In 1863, he started working on his first opera ‘The Sapphire Necklace, or the False Heiress’ in collaboration with Henry F. Chorley. To gain more insights into operas, he now contacted Sir Michael Costa, the music director of Royal Italian Opera at Covent Garden.
Although he would take a few more years to complete ‘The Sapphire Necklace’, his contact with Sir Michael Costa helped him in other ways. At his suggestion, Sullivan began work as an organist at Royal Italian Opera. Very soon, Costa began to send commissions to him.
In 1864, commissioned by Costa, he wrote his first ballet, ‘L'Île Enchantée’. It was premiered at the end of Vincenzo Bellini's ‘La Sonnambula’ at Covent Garden on 16 May 1864. Later, it became a hit and had thirteen more performances.
In the summer of 1864, again being commissioned by Costa, he wrote a cantata titled, ’Kenilworth, A Masque of the Days of Queen Elizabeth’. Although it was well-received by the audience, many critics found it a little disappointing. He later withdrew it and did not allow it to be performed.
In 1866, he had four of his well-known works premiered. Among them was ‘Symphony in E’, a work he started in 1863 while touring Ireland. Also known as the ‘Irish Symphony’, it was premiered on March 10, 1866 and well received by the audience, being performed several times during his lifetime.
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Apart from the ‘Irish Symphony’, two others of his important works also premiered in 1866: ‘Overture in C, In Memoriam’ and 'Cello Concerto in D major'. Among them, the former was written in memory of his father, who had died in September. Both these works were very well-received by the audience and the critics.
In 1866, Sullivan also wrote a one-act comic opera called ‘Cox and Box’. Initially written for private performance, it was given a few charity performances in 1867. But it really gained in popularity once it was given a professional performance in 1869. Later, it ran for 264 performances and enjoyed many revivals.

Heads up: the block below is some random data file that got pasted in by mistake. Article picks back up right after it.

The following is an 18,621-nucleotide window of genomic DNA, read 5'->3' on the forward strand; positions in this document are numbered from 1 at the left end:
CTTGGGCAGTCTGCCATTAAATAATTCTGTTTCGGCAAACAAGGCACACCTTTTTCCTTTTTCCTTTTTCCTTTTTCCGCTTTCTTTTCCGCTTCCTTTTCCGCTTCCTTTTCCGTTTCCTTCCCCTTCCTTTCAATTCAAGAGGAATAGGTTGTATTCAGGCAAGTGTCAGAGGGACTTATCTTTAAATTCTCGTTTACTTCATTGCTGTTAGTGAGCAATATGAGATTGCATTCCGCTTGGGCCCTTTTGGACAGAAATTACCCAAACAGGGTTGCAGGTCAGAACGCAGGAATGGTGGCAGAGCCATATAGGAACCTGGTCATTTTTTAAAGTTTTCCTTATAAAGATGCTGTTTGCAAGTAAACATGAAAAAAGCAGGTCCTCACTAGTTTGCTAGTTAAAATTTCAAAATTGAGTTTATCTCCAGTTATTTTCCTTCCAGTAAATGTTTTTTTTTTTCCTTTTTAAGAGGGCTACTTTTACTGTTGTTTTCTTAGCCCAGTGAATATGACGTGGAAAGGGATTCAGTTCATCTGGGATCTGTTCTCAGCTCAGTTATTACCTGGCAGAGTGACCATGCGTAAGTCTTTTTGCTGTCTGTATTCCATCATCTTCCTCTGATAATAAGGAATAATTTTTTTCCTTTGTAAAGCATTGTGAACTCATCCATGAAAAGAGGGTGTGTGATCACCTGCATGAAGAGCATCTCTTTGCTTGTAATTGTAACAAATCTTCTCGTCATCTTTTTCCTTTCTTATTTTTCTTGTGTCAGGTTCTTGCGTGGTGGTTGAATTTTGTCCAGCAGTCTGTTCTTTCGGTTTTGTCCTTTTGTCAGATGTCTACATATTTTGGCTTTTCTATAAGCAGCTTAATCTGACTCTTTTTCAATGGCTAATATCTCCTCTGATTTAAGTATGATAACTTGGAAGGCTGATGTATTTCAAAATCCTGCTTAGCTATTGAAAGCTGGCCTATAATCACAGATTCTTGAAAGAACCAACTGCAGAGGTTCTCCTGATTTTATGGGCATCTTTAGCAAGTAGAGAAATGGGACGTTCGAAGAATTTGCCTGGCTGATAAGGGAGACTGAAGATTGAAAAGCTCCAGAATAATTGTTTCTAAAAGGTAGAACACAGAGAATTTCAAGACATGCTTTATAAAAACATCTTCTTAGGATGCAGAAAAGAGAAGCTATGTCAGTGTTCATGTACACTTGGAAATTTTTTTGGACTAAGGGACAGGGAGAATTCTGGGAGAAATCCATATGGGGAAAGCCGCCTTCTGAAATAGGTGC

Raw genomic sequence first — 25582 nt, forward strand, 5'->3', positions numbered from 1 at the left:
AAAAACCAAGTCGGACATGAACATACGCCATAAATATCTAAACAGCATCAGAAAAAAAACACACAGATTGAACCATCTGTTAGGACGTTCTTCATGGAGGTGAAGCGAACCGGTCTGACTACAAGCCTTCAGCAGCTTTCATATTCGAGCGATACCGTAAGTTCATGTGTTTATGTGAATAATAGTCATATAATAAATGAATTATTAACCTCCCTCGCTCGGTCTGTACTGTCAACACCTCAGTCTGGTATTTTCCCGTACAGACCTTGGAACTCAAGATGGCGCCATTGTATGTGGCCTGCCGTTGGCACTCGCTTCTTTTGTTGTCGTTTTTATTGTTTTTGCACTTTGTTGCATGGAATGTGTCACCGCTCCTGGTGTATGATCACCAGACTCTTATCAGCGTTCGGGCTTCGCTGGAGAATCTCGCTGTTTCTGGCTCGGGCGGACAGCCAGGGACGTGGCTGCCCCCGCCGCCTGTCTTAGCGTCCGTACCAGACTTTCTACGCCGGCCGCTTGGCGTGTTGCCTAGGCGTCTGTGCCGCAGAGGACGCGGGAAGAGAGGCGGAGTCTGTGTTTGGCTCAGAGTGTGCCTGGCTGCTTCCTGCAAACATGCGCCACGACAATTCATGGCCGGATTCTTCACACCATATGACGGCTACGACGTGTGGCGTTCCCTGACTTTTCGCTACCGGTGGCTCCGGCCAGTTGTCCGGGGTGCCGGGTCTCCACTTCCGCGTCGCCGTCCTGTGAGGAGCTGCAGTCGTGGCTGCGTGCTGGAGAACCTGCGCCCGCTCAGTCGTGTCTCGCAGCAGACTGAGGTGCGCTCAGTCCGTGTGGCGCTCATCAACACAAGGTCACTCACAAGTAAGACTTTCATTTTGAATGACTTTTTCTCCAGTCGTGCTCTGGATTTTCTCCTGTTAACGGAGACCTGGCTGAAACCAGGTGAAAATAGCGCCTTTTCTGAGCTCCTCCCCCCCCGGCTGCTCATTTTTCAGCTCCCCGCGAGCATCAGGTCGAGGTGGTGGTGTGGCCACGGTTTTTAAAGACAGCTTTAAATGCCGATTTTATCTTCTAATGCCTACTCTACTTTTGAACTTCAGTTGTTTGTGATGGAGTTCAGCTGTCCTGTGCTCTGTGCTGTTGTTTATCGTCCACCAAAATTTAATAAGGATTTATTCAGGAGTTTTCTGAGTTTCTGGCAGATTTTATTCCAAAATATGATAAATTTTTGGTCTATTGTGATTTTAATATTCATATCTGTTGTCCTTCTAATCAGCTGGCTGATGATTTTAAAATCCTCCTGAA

In 1867, with the success of ‘Cox and Box’ behind him, Sullivan embarked on writing his next opera, 'The Contrabandista', this time in collaboration with F. C. Burnand. Premiered on 18 December 1867, this two-act comic opera was a great success, running for 72 performances.
In 1868, he composed his most famous part song, ‘The Long Day Closes’. He had published six other part songs that very year, but ‘The Long Day Closes’, with its poignant meditation on death, became especially popular during funeral services.
His last major work in the 1860s was an oratorio titled ‘The Prodigal Son’, written on a commission for the Three Choirs Festival. The premier, held on 10 September 1869, was a great success and the work continued to find place in the standard choral repertory until the World War I.
In 1870, Sullivan wrote one of his most enduring works, ‘Overture di Ballo’. Premiered in August 1870 at the Birmingham Triennial Festival, the work was both critically and popularly successful.
In 1871, Sullivan published ‘The Window’, his only song cycle. Two other important works of this year were a dramatic cantata called ‘On Shore and Sea’ and a hymn titled ‘Onward, Christian Soldiers.’
Collaboration with Gilbert
Towards the end of 1871, Arthur Sullivan was commissioned to work on ‘Thespis, or The Gods Grown Old ‘, a burlesque-style comic opera, in collaboration with librettist William Schwenck Gilbert, by John Hollingshead. Although their first venture was quite successful, they separated soon after its completion.
After ‘Thespis’, Sullivan continued to produce a number of great works including ‘Festival Te Deum’ (1872) and ‘The Light of the World’ (1873). His incidental music for ‘The Merry Wives of Windsor’ (1874) was also a great hit.
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In 1875, commissioned by Richard D’Oyly Carte, then manager of the Royalty Theatre, Sullivan and Gilbert resumed their collaboration, writing a comic opera titled ‘Trial by Jury’. Originally shown as an afterpiece to Offenbach’s ‘La Périchole’, it became an unexpected hit and continued to be performed throughout the year.
Encouraged by the success of ‘Trial by Jury’, Carte established Comedy Opera Company for presenting full-length operettas by Sullivan and Gilbert, commissioning them to write another opera. The duo’s next collaboration, ‘Sorcerer’, was premiered on 17 November 1877 in London, where it ran for 178 performances.